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Reed-Walter v. Colvin

United States District Court, W.D. Washington

February 6, 2015

KAMI REED-WALTER, Plaintiff,
v.
CAROLYN W. COLVIN, Acting Commissioner of Social Security, Defendant.

REPORT AND RECOMMENDATION

JAMES P. DONOHUE, Magistrate Judge.

Plaintiff Kami Reed-Walter appeals the final decision of the Commissioner of the Social Security Administration ("Commissioner") which denied her application for Disability Insurance Benefits ("DIB") under Title II of the Social Security Act, 42 U.S.C. §§ 401-33, after a hearing before an administrative law judge ("ALJ"). For the reasons set forth below, the Court recommends that the Commissioner's decision be affirmed.

I. FACTS AND PROCEDURAL HISTORY

At the time of her date last insured in June 2008, plaintiff was a 46 year old woman with a high school equivalent education. Administrative Record ("AR") at 57-58, 172, 181, 185. Her past work experience includes employment as a property manager, sales manager, a social service aid, kitchen helper, dishwasher, cook, food server, and grocery checker. AR at 69-79, 97-98. Plaintiff was last gainfully employed in 2008. AR at 69, 176-82.

On December 10, 2010, plaintiff filed an application for DIB, alleging an onset date of May 21, 2008. AR at 33, 172-75. For purposes of DIB, plaintiff's date last insured is June 30, 2008. AR at 181. Plaintiff asserts that she is disabled due to neck pain, depression, and breathing difficulties. AR at 189.

The Commissioner denied plaintiff's claim initially and on reconsideration. AR at 108-11, 116-17. Plaintiff requested a hearing which took place on November 16, 2012. AR at 49-103. On December 26, 2012, the ALJ issued a decision finding plaintiff not disabled and denied benefits based on a finding that plaintiff could perform work existing in significant numbers in the national economy including work as a folding machine operator, bagger, and sorter/packer. AR at 30-48. Plaintiff's administrative appeal of the ALJ's decision was denied by the Appeals Council, AR at 1-6, making the ALJ's ruling the "final decision" of the Commissioner as that term is defined by 42 U.S.C. § 405(g). On May 8, 2014, plaintiff timely filed the present action challenging the Commissioner's decision. Dkt. No. 1.

II. JURISDICTION

Jurisdiction to review the Commissioner's decision exists pursuant to 42 U.S.C. § 405(g).

III. STANDARD OF REVIEW

Pursuant to 42 U.S.C. § 405(g), this Court may set aside the Commissioner's denial of social security benefits when the ALJ's findings are based on legal error or not supported by substantial evidence in the record as a whole. Bayliss v. Barnhart, 427 F.3d 1211, 1214 (9th Cir. 2005). "Substantial evidence" is more than a scintilla, less than a preponderance, and is such relevant evidence as a reasonable mind might accept as adequate to support a conclusion. Richardson v. Perales, 402 U.S. 389, 401 (1971); Magallanes v. Bowen, 881 F.2d 747, 750 (9th Cir. 1989). The ALJ is responsible for determining credibility, resolving conflicts in medical testimony, and resolving any other ambiguities that might exist. Andrews v. Shalala, 53 F.3d 1035, 1039 (9th Cir. 1995). While the Court is required to examine the record as a whole, it may neither reweigh the evidence nor substitute its judgment for that of the Commissioner. Thomas v. Barnhart, 278 F.3d 947, 954 (9th Cir. 2002). When the evidence is susceptible to more than one rational interpretation, it is the Commissioner's conclusion that must be upheld. Id.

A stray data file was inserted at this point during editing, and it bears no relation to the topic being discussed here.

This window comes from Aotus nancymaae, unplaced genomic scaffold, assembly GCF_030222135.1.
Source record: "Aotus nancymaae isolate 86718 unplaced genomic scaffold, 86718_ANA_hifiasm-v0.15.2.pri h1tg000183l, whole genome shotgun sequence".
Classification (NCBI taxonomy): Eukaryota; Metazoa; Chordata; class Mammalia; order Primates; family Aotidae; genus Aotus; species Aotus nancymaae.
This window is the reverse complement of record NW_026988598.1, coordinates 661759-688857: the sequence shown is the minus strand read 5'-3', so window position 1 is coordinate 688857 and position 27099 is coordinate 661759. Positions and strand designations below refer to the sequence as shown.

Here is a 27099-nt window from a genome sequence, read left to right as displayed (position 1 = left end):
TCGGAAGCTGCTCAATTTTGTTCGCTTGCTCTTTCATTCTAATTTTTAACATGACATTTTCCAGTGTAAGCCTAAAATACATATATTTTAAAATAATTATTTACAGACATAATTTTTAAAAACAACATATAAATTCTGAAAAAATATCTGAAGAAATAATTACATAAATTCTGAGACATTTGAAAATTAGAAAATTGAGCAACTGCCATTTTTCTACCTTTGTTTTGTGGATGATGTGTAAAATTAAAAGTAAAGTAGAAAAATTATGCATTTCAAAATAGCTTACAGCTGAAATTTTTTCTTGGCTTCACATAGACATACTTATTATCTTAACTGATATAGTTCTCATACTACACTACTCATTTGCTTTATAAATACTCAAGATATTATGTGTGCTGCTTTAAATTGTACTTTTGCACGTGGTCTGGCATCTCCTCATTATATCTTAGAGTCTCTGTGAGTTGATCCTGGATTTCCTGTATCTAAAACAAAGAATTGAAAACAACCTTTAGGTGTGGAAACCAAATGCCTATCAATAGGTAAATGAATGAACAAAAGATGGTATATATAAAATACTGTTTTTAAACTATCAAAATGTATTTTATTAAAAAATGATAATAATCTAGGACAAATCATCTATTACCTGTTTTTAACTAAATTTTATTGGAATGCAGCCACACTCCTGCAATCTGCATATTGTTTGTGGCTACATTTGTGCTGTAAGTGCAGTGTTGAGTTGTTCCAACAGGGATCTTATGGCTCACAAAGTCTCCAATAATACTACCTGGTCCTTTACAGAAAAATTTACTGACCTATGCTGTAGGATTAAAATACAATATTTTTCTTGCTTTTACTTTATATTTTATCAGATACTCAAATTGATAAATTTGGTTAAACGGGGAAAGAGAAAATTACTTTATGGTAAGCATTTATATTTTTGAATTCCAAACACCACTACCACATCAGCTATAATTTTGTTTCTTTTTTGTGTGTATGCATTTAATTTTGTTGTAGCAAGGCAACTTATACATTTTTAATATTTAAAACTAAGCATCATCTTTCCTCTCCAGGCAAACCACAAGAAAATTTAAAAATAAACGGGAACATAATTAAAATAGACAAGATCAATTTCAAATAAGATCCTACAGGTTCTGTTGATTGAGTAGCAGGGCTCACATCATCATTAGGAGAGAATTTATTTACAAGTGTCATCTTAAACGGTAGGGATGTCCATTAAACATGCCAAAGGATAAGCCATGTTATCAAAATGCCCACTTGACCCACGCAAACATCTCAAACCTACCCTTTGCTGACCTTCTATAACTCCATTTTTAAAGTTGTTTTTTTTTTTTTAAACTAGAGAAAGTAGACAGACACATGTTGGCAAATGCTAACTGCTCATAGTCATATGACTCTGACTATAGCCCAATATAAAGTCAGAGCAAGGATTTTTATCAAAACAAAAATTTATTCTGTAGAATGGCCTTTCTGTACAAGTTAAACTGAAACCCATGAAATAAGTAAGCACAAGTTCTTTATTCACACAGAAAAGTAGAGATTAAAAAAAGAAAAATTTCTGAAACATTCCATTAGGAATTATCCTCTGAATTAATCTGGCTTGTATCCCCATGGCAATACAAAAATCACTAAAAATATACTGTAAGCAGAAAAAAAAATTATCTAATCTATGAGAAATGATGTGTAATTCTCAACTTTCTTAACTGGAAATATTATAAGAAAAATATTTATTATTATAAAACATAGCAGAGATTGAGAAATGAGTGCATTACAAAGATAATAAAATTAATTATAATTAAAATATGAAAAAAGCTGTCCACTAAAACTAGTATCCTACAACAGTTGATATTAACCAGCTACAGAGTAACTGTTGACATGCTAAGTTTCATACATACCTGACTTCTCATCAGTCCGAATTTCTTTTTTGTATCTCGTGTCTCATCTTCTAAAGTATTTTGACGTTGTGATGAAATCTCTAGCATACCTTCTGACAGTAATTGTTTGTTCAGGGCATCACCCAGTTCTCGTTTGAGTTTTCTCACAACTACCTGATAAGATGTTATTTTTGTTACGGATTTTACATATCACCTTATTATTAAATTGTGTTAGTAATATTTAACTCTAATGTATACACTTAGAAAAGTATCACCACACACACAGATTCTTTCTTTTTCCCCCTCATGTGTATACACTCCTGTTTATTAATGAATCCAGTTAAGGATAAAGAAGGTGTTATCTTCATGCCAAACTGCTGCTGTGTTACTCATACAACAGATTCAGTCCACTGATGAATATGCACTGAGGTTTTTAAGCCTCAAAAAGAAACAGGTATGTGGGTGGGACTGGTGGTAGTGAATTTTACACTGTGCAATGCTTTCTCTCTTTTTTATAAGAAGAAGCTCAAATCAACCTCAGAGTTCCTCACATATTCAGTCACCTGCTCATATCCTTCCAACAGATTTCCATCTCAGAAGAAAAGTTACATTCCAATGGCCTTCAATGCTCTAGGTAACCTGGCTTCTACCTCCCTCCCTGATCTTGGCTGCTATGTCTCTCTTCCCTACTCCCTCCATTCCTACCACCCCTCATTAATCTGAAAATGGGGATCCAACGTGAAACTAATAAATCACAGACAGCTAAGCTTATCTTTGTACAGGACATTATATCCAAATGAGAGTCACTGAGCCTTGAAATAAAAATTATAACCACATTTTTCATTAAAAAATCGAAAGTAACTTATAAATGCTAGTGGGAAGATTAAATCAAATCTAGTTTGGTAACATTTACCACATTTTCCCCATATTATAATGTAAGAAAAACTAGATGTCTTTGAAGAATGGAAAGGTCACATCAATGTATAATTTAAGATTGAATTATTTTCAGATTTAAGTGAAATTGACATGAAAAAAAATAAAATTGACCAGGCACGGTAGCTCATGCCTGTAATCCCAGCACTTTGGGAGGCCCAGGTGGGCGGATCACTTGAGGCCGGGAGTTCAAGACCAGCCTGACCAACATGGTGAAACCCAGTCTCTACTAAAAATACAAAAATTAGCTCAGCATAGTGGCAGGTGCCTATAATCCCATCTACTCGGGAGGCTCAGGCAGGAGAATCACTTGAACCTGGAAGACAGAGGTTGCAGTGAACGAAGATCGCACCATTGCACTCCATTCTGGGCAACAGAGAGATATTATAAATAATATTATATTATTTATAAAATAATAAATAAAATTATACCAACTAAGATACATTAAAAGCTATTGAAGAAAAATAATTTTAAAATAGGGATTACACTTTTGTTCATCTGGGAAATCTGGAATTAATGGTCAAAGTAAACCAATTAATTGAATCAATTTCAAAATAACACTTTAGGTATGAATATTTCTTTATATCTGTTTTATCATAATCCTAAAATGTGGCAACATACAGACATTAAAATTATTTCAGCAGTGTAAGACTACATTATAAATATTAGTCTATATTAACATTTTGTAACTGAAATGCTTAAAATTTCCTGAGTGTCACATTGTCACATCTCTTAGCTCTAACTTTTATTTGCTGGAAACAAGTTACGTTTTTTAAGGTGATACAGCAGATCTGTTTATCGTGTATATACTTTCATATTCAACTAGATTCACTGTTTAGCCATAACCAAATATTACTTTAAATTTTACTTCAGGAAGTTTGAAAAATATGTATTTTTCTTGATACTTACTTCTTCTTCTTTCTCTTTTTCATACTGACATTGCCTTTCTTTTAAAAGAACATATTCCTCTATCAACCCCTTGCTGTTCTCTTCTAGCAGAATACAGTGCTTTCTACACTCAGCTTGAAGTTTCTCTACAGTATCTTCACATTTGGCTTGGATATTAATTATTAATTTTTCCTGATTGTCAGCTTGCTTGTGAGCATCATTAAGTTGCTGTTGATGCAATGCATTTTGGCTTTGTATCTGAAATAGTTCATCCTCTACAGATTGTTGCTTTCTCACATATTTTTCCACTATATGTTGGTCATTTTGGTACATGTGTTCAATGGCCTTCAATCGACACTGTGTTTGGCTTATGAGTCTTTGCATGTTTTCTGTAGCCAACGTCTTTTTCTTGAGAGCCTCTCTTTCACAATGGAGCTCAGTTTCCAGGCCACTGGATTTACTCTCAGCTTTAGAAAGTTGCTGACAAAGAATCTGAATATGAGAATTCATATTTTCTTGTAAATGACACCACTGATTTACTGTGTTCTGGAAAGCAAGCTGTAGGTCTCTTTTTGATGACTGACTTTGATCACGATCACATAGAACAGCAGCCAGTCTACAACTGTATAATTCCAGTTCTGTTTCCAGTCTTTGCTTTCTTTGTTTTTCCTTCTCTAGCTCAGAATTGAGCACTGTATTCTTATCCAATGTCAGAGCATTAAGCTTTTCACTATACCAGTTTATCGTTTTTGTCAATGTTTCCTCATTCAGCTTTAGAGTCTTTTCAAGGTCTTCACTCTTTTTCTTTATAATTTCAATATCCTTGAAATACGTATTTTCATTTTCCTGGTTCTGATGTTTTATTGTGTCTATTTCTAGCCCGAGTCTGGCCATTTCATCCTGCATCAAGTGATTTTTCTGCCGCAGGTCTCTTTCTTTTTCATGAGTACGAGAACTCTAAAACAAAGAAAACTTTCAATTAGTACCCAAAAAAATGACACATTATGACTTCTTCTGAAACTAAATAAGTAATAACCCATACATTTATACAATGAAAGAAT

The Court may direct an award of benefits where "the record has been fully developed and further administrative proceedings would serve no useful purpose." McCartey v. Massanari, 298 F.3d 1072, 1076 (9th Cir. 2002) (citing Smolen v. Chater, 80 F.3d 1273, 1292 (9th Cir. 1996)). The Court may find that this occurs when:

(1) the ALJ has failed to provide legally sufficient reasons for rejecting the claimant's evidence; (2) there are no outstanding issues that must be resolved before a determination of disability can be made; and (3) it is clear from the record that the ALJ would be required to find the claimant disabled if he considered the claimant's evidence.

Id. at 1076-77; see also Harman v. Apfel, 211 F.3d 1172, 1178 (9th Cir. 2000) (noting that erroneously rejected evidence may be credited when all three elements are met).

IV. EVALUATING DISABILITY

As the claimant, Ms. Reed-Walter bears the burden of proving that she is disabled within the meaning of the Social Security Act (the "Act"). Meanel v. Apfel, 172 F.3d 1111, 1113 (9th Cir. 1999) (internal citations omitted). The Act defines disability as the "inability to engage in any substantial gainful activity" due to a physical or mental impairment which has lasted, or is expected to last, for a continuous period of not less than twelve months. 42 U.S.C. § 423(d)(1)(A). A claimant is disabled under the Act only if her impairments are of such severity that she is unable to do her previous work, and cannot, considering her age, education, and work experience, engage in any other substantial gainful activity existing in the national economy. 42 U.S.C. §§ 423(d)(2)(A); see also Tackett v. Apfel, 180 F.3d 1094, 1098-99 (9th Cir. 1999).

The Commissioner has established a five step sequential evaluation process for determining whether a claimant is disabled within the meaning of the Act. See 20 C.F.R. § 404.1520. The claimant bears the burden of proof during steps one through four. At step five, the burden shifts to the Commissioner. Id. If a claimant is found to be disabled at ...


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